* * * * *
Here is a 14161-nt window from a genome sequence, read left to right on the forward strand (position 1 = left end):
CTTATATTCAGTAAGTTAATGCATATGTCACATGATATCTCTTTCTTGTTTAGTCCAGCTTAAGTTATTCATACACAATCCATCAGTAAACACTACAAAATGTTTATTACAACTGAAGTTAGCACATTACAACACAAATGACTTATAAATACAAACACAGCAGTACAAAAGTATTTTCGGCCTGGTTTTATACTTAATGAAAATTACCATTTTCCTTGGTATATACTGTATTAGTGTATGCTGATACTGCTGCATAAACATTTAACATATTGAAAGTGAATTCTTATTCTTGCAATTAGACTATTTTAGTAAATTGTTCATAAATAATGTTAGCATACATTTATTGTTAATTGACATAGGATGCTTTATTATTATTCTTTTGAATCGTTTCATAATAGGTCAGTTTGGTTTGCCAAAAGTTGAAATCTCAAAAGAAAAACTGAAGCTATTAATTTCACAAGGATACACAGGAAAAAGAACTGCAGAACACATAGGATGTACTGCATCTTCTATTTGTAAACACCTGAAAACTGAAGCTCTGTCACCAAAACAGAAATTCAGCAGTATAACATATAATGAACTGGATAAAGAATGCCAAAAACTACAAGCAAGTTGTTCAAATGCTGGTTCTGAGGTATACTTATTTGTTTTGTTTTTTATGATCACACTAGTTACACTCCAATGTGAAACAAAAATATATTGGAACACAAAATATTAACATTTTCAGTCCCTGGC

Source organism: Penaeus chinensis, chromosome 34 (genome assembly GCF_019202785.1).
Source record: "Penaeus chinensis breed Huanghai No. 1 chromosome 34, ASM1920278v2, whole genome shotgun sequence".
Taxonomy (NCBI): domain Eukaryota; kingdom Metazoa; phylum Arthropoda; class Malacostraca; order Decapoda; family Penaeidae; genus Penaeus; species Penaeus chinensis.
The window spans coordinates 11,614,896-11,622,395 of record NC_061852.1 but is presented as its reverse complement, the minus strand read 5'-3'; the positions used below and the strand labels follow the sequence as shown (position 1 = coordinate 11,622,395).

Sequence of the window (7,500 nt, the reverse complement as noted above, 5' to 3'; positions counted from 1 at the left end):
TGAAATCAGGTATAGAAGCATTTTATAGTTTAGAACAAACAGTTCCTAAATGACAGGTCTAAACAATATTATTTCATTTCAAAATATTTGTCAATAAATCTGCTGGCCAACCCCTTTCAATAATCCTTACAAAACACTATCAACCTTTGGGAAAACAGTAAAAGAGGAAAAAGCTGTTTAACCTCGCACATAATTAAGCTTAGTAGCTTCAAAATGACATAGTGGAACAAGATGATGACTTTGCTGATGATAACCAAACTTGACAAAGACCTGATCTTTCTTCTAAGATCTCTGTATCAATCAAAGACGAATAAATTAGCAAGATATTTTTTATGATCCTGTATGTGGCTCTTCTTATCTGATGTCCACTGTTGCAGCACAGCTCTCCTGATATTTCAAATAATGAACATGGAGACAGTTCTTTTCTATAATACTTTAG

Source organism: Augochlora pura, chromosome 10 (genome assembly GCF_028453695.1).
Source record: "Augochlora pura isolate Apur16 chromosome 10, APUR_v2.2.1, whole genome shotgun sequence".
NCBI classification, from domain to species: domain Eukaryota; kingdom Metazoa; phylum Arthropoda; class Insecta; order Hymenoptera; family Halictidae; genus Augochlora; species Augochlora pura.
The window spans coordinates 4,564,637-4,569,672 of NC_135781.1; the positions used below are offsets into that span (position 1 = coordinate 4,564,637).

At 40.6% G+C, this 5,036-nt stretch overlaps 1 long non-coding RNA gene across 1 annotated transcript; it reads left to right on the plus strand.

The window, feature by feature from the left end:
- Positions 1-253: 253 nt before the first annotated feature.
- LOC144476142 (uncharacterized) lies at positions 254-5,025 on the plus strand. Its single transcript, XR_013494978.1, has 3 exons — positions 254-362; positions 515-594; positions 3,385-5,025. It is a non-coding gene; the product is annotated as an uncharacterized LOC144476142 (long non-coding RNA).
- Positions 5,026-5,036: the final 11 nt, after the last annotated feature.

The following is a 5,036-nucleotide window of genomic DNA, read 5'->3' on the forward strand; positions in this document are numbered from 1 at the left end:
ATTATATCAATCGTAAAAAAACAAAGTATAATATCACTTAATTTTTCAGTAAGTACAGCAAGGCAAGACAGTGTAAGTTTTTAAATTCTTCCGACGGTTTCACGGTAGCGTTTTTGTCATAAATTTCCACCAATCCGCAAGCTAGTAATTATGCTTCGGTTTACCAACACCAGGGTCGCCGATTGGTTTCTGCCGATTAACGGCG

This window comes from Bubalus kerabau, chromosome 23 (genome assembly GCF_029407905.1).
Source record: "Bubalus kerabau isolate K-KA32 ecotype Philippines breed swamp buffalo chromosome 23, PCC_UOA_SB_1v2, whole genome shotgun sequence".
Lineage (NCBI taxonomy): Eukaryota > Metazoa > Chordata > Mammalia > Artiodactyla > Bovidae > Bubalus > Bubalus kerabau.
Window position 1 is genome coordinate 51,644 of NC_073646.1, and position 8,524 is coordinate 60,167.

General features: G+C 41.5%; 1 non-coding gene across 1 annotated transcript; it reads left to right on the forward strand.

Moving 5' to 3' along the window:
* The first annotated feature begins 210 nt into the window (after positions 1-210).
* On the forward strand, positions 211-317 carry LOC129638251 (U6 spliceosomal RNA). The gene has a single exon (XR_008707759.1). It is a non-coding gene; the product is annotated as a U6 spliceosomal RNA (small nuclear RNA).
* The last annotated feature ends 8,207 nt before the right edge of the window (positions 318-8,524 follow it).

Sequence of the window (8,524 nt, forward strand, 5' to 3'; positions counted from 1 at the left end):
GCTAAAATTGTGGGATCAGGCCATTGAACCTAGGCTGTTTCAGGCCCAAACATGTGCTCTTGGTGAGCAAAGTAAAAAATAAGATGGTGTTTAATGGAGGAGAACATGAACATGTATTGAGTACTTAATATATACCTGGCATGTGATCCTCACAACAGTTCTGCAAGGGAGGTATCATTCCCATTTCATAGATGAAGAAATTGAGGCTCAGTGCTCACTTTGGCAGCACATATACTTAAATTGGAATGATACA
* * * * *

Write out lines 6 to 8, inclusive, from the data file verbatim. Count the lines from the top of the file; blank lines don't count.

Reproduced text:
The window spans coordinates 11,614,896-11,622,395 of record NC_061852.1 but is presented as its reverse complement, the minus strand read 5'-3'; the positions used below and the strand labels follow the sequence as shown (position 1 = coordinate 11,622,395).

Sequence of the window (7,500 nt, the reverse complement as noted above, 5' to 3'; positions counted from 1 at the left end):
TGAAATCAGGTATAGAAGCATTTTATAGTTTAGAACAAACAGTTCCTAAATGACAGGTCTAAACAATATTATTTCATTTCAAAATATTTGTCAATAAATCTGCTGGCCAACCCCTTTCAATAATCCTTACAAAACACTATCAACCTTTGGGAAAACAGTAAAAGAGGAAAAAGCTGTTTAACCTCGCACATAATTAAGCTTAGTAGCTTCAAAATGACATAGTGGAACAAGATGATGACTTTGCTGATGATAACCAAACTTGACAAAGACCTGATCTTTCTTCTAAGATCTCTGTATCAATCAAAGACGAATAAATTAGCAAGATATTTTTTATGATCCTGTATGTGGCTCTTCTTATCTGATGTCCACTGTTGCAGCACAGCTCTCCTGATATTTCAAATAATGAACATGGAGACAGTTCTTTTCTATAATACTTTAG